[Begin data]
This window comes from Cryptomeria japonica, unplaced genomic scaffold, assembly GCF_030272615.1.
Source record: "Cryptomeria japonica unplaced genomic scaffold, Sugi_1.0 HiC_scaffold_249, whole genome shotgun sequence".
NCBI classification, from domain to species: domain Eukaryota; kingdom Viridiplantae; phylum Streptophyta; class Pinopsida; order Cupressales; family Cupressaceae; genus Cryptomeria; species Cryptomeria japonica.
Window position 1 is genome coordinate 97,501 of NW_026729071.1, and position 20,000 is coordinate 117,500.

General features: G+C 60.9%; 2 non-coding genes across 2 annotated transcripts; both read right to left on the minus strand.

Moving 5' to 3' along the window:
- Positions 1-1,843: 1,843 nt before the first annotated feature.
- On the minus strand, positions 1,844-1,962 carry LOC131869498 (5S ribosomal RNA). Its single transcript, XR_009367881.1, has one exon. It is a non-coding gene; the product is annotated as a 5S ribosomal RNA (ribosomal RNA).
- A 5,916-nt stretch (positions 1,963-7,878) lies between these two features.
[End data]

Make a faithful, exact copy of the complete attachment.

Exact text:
This window comes from Cryptomeria japonica, unplaced genomic scaffold, assembly GCF_030272615.1.
Source record: "Cryptomeria japonica unplaced genomic scaffold, Sugi_1.0 HiC_scaffold_249, whole genome shotgun sequence".
NCBI classification, from domain to species: domain Eukaryota; kingdom Viridiplantae; phylum Streptophyta; class Pinopsida; order Cupressales; family Cupressaceae; genus Cryptomeria; species Cryptomeria japonica.
Window position 1 is genome coordinate 97,501 of NW_026729071.1, and position 20,000 is coordinate 117,500.

General features: G+C 60.9%; 2 non-coding genes across 2 annotated transcripts; both read right to left on the minus strand.

Moving 5' to 3' along the window:
- Positions 1-1,843: 1,843 nt before the first annotated feature.
- On the minus strand, positions 1,844-1,962 carry LOC131869498 (5S ribosomal RNA). Its single transcript, XR_009367881.1, has one exon. It is a non-coding gene; the product is annotated as a 5S ribosomal RNA (ribosomal RNA).
- A 5,916-nt stretch (positions 1,963-7,878) lies between these two features.